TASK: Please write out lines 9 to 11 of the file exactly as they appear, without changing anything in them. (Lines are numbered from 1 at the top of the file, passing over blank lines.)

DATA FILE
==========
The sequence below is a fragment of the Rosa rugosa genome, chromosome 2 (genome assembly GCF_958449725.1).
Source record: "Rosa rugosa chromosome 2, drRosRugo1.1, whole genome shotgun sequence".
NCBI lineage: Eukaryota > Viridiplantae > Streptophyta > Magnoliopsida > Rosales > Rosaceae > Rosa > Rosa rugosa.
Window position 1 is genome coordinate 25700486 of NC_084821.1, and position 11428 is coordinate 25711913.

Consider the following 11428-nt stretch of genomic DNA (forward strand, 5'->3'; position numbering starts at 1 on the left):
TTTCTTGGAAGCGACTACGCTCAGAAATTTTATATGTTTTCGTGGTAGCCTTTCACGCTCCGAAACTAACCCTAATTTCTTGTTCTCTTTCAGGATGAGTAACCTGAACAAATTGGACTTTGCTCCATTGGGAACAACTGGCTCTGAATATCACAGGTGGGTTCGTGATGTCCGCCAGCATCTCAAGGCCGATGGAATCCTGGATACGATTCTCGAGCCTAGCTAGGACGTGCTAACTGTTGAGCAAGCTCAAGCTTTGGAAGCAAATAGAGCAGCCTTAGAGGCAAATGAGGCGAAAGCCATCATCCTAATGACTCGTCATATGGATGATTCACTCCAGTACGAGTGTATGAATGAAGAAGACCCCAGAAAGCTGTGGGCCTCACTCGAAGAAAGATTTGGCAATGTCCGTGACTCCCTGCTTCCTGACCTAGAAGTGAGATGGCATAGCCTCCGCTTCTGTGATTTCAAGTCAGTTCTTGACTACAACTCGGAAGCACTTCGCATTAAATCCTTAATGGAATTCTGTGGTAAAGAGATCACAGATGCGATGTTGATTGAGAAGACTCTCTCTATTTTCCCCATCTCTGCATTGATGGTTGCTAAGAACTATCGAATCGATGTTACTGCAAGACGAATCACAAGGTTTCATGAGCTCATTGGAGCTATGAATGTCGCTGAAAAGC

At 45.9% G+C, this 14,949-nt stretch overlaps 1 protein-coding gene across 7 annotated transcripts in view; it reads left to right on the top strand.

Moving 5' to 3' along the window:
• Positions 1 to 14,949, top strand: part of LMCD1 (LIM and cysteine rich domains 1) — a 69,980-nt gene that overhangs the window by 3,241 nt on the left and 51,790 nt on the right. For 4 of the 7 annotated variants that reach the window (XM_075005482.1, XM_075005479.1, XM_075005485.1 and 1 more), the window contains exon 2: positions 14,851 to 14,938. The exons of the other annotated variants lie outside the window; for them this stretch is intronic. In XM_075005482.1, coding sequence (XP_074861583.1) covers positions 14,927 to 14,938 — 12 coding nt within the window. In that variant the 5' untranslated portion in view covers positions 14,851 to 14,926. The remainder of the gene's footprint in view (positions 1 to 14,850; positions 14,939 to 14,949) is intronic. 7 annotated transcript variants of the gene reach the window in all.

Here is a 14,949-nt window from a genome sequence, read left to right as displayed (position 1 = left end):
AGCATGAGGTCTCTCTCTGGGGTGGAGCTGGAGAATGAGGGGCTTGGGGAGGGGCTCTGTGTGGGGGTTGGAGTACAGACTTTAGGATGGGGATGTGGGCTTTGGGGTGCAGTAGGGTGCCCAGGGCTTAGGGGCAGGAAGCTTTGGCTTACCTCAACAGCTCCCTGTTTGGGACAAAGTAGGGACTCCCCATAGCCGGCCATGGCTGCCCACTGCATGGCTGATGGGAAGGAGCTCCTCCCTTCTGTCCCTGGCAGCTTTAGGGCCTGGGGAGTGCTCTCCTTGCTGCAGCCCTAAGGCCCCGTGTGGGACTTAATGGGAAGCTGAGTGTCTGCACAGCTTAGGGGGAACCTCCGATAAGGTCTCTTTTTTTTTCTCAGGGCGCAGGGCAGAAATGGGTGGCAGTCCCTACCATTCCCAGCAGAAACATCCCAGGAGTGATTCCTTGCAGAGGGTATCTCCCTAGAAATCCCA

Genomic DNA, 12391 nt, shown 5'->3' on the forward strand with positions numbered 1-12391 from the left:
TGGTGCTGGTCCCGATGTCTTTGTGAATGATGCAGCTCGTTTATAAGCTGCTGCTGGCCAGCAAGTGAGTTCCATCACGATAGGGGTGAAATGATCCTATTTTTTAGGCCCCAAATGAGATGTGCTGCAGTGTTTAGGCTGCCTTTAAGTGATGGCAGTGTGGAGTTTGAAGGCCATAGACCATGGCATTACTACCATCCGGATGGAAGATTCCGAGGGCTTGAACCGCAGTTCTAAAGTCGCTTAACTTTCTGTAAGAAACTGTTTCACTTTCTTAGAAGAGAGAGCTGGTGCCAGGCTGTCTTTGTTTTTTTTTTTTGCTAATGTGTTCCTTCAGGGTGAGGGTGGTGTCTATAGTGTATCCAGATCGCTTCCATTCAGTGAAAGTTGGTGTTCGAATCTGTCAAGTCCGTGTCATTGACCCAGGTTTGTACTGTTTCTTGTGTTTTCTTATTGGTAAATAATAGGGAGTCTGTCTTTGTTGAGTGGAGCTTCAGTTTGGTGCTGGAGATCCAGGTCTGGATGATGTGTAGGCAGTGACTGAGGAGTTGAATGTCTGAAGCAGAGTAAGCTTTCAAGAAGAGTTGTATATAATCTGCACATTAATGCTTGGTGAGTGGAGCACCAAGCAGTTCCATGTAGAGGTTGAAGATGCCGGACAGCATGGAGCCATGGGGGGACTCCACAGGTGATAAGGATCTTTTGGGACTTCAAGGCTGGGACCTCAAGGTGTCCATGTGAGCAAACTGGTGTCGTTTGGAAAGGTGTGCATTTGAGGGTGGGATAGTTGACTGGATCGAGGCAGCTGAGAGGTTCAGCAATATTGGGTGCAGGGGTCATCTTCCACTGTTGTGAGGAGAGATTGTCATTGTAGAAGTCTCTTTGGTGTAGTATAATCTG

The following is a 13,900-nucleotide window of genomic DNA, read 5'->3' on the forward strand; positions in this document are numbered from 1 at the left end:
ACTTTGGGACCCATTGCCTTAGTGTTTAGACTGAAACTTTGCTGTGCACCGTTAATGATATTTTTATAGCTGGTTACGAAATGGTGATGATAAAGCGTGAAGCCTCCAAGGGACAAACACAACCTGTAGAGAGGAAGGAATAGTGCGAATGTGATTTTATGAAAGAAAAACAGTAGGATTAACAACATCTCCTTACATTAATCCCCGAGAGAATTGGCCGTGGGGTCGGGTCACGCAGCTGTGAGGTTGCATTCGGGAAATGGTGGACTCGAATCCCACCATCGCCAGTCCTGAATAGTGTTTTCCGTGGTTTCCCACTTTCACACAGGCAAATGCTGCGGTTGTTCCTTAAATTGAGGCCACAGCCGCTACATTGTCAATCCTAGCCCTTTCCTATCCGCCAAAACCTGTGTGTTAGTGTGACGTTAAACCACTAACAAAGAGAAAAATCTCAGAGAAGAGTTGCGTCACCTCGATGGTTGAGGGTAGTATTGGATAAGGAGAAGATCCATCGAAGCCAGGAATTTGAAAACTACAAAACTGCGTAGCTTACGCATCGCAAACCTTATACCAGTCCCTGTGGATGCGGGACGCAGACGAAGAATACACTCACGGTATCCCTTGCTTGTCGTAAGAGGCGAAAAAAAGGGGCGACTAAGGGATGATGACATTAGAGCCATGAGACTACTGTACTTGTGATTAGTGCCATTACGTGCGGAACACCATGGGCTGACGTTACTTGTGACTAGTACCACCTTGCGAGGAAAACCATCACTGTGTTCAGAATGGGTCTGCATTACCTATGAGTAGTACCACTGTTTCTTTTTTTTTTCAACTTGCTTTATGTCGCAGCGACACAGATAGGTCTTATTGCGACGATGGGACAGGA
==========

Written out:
• Positions 1 to 14,949, top strand: part of LMCD1 (LIM and cysteine rich domains 1) — a 69,980-nt gene that overhangs the window by 3,241 nt on the left and 51,790 nt on the right. For 4 of the 7 annotated variants that reach the window (XM_075005482.1, XM_075005479.1, XM_075005485.1 and 1 more), the window contains exon 2: positions 14,851 to 14,938. The exons of the other annotated variants lie outside the window; for them this stretch is intronic. In XM_075005482.1, coding sequence (XP_074861583.1) covers positions 14,927 to 14,938 — 12 coding nt within the window. In that variant the 5' untranslated portion in view covers positions 14,851 to 14,926. The remainder of the gene's footprint in view (positions 1 to 14,850; positions 14,939 to 14,949) is intronic. 7 annotated transcript variants of the gene reach the window in all.

Here is a 14,949-nt window from a genome sequence, read left to right as displayed (position 1 = left end):
AGCATGAGGTCTCTCTCTGGGGTGGAGCTGGAGAATGAGGGGCTTGGGGAGGGGCTCTGTGTGGGGGTTGGAGTACAGACTTTAGGATGGGGATGTGGGCTTTGGGGTGCAGTAGGGTGCCCAGGGCTTAGGGGCAGGAAGCTTTGGCTTACCTCAACAGCTCCCTGTTTGGGACAAAGTAGGGACTCCCCATAGCCGGCCATGGCTGCCCACTGCATGGCTGATGGGAAGGAGCTCCTCCCTTCTGTCCCTGGCAGCTTTAGGGCCTGGGGAGTGCTCTCCTTGCTGCAGCCCTAAGGCCCCGTGTGGGACTTAATGGGAAGCTGAGTGTCTGCACAGCTTAGGGGGAACCTCCGATAAGGTCTCTTTTTTTTTCTCAGGGCGCAGGGCAGAAATGGGTGGCAGTCCCTACCATTCCCAGCAGAAACATCCCAGGAGTGATTCCTTGCAGAGGGTATCTCCCTAGAAATCCCA